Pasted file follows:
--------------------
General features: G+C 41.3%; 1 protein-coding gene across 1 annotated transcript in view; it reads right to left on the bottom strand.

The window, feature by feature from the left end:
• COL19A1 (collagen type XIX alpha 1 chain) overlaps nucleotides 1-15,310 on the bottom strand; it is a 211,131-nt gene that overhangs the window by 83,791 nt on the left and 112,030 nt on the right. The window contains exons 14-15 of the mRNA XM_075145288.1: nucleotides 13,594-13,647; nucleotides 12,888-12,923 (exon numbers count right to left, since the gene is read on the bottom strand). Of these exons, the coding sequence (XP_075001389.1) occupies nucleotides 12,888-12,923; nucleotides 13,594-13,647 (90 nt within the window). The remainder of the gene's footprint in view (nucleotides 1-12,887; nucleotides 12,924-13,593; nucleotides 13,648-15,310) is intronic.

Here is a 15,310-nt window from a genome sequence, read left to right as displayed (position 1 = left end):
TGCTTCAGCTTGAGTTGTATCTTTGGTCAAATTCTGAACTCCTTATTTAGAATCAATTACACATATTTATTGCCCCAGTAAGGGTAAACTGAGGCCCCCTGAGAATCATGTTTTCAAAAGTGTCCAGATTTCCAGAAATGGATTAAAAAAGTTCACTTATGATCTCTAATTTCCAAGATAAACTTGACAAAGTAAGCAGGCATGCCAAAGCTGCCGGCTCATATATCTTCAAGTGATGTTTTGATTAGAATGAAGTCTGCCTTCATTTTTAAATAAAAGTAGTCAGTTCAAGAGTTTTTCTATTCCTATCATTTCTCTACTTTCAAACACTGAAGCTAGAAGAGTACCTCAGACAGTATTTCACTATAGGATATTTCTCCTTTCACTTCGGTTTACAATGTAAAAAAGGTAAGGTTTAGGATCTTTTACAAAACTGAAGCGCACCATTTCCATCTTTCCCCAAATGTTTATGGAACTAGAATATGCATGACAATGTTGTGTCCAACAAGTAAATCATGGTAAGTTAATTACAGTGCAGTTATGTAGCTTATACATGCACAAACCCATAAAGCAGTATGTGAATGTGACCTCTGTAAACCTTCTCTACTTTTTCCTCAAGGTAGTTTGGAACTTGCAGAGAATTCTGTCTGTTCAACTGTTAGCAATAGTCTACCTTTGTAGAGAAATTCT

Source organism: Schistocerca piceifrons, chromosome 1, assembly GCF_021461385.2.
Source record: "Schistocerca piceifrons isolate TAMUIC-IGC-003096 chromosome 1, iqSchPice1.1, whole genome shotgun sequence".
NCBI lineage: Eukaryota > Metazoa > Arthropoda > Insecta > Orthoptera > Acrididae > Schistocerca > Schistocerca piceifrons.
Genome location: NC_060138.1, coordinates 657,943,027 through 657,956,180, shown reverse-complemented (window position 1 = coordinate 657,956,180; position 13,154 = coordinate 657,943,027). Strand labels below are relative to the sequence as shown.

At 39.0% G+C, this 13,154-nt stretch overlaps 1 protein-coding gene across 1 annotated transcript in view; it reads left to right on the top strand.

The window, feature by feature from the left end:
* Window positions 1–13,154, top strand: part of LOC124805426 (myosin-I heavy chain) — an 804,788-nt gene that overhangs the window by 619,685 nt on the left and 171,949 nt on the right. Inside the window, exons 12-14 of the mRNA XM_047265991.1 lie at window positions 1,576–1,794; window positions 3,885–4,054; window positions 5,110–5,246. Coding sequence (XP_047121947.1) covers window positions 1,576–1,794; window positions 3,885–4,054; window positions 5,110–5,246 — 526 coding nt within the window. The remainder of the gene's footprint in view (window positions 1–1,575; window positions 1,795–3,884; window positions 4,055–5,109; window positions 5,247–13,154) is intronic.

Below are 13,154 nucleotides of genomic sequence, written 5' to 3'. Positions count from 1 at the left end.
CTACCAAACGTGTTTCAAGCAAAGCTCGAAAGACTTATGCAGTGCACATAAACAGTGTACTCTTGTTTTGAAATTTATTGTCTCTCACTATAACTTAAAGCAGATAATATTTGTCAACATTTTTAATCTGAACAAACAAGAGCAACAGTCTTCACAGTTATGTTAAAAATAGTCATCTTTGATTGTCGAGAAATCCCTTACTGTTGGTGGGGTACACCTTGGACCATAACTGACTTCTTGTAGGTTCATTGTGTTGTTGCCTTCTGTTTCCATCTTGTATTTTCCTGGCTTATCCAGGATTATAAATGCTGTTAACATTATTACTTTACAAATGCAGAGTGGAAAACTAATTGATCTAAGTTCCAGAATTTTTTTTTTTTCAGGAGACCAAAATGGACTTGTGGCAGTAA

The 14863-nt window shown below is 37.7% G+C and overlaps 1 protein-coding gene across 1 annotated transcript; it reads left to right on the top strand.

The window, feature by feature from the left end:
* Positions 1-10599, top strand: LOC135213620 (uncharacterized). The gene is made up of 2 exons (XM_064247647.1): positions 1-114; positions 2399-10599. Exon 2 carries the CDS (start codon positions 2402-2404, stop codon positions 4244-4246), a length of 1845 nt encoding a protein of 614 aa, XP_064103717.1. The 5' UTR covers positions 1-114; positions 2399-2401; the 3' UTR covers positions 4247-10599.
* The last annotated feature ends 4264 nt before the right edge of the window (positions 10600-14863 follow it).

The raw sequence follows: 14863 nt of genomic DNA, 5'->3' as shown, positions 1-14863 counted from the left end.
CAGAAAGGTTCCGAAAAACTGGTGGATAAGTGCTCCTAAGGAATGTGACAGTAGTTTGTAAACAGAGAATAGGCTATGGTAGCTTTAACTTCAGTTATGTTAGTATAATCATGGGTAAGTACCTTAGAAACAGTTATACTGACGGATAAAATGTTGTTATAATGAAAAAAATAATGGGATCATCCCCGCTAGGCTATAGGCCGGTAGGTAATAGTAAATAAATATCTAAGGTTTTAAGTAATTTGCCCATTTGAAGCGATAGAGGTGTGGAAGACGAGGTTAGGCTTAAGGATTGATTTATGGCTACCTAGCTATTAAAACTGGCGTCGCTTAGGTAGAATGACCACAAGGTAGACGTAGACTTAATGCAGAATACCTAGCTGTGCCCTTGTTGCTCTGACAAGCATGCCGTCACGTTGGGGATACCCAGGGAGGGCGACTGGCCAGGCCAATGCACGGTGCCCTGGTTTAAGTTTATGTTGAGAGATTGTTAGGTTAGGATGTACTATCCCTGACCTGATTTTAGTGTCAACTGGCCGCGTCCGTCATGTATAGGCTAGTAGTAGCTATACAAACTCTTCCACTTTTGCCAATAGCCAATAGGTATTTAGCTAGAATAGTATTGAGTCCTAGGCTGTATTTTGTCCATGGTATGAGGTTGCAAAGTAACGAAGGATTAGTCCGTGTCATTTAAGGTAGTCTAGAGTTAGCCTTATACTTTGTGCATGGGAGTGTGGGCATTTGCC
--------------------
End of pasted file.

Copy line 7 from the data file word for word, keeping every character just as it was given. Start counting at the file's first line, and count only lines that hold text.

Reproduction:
Source record: "Schistocerca piceifrons isolate TAMUIC-IGC-003096 chromosome 1, iqSchPice1.1, whole genome shotgun sequence".